Cooper T67

Cooper T67

1963 Mk4, T65 / 1963 Mk3A, T67
Original Specification
Wheelbase   7’ 6”
Track            4’3” front, 4’3” rear
Engine          BMC-XSP.  71.5mm bore x 68.2 stroke, capacity 1098cc.
Dry sump. Single twin-choke Weber carburettor.
Gearbox       Citroen-ERSA 6 speed. Fixed length drive shafts.
Wheels         13” cast magnesium.
Brakes          9” discs.

For this last season of Formula Junior Cooper produced a strikingly low and narrow design similar to the previous years Formula 1 car.
The pencil slim body included a large opening in the tail end and the driving position was near horizontal.
The first chassis was built with Hydrolastic suspension units but after trials this system was found to be unsatisfactory so this car and all the production cars had conventional coil springs.
The chassis was constructed in part from smaller diameter tubes than hitherto and incorporated anti-dive front & anti-squat rear wishdones.
A new style of cast magnesium upright was used at the rear together with an additional link arm, adjustable via Rose joints as was much of the suspension.
With the formula drawing to a close, production figures dropped to about half of the previous year and of these only a few had the standard BMC engine. However a significant number specified the now popular Ford engine and a similar number opted to have their cars delivered without any engine.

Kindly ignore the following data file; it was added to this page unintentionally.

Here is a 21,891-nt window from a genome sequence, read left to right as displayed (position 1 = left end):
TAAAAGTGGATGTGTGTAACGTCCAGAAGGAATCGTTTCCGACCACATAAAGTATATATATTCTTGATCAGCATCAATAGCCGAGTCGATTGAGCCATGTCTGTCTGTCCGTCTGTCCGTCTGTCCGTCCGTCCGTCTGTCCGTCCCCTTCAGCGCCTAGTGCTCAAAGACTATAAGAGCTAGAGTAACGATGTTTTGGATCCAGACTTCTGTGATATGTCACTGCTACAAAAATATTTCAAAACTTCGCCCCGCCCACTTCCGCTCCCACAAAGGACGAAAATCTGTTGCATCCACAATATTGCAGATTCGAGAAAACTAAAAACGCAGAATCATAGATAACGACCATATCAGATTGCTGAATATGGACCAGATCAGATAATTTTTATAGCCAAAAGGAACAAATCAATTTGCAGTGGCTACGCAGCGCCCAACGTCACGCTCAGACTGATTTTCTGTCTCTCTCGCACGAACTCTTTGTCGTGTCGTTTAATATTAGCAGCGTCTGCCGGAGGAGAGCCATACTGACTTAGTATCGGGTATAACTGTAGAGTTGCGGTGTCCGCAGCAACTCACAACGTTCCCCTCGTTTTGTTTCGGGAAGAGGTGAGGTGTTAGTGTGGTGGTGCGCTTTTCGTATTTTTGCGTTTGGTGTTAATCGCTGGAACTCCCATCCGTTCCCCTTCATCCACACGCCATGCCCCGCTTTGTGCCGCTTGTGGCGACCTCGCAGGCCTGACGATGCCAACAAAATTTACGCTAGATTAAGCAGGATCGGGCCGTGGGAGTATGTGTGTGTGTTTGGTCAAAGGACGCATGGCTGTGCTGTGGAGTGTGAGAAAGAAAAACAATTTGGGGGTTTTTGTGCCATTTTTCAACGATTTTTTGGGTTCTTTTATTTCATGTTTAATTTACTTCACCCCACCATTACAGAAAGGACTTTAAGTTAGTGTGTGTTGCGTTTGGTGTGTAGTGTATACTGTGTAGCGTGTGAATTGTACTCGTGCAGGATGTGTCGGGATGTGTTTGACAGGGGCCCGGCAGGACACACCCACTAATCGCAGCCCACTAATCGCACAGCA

Jack Knight managed to fit 6 speeds into the much modified Citroen-ERSA gearbox to compete with the, now almost industry standard, Hewland.
The result of all of this sophistication produced a fast car, and Peter Revson, heir to the Revlon cosmetics fortune, achieved the fastest ever recorded lap speed for any Formula Junior car with a 130mph lap at Enna-Pergusa.
Kurt Bardi-Barry opened the account for this model with a win at Vallelunga followed a week later when the future Formula 1 star Jochen Mass won at Cessenatico. Unfortunately, this promising start did not herald a spectacular season for the model, with just less than 20 race wins across the world.
However one man, Kurt Ahrens, notched up an astonishing 9 of these, including once at Budapest in front of an estimated 75,000 spectators.
Jean-Claude Franck won with his car at the Brenau circuit near Berlin, which actually involved a section of autobahn carriageways and even part of the slip entry/exit junction system !.
Peter Revson won and led home 4 other Coopers at the Roskilde circuit in Denmark.
The “twins” had moved on, so Tyrrell had some new faces in his cars:-
John Rhodes and Peter Proctor were the regulars, relieved on occasion by Tim Mayer and also by Jose Rosinski who won at Magny Cours.
Whilst at home wins were harder to come by this season but John Taylor won for Gerrard Racing at Mallory two weekends on the trot.
The ex Hydrolastic and the Revson car are amongst the 8 cars known today.

 

1963 Cooper FJ Mk4 T65
Peter Revson T67, Sweden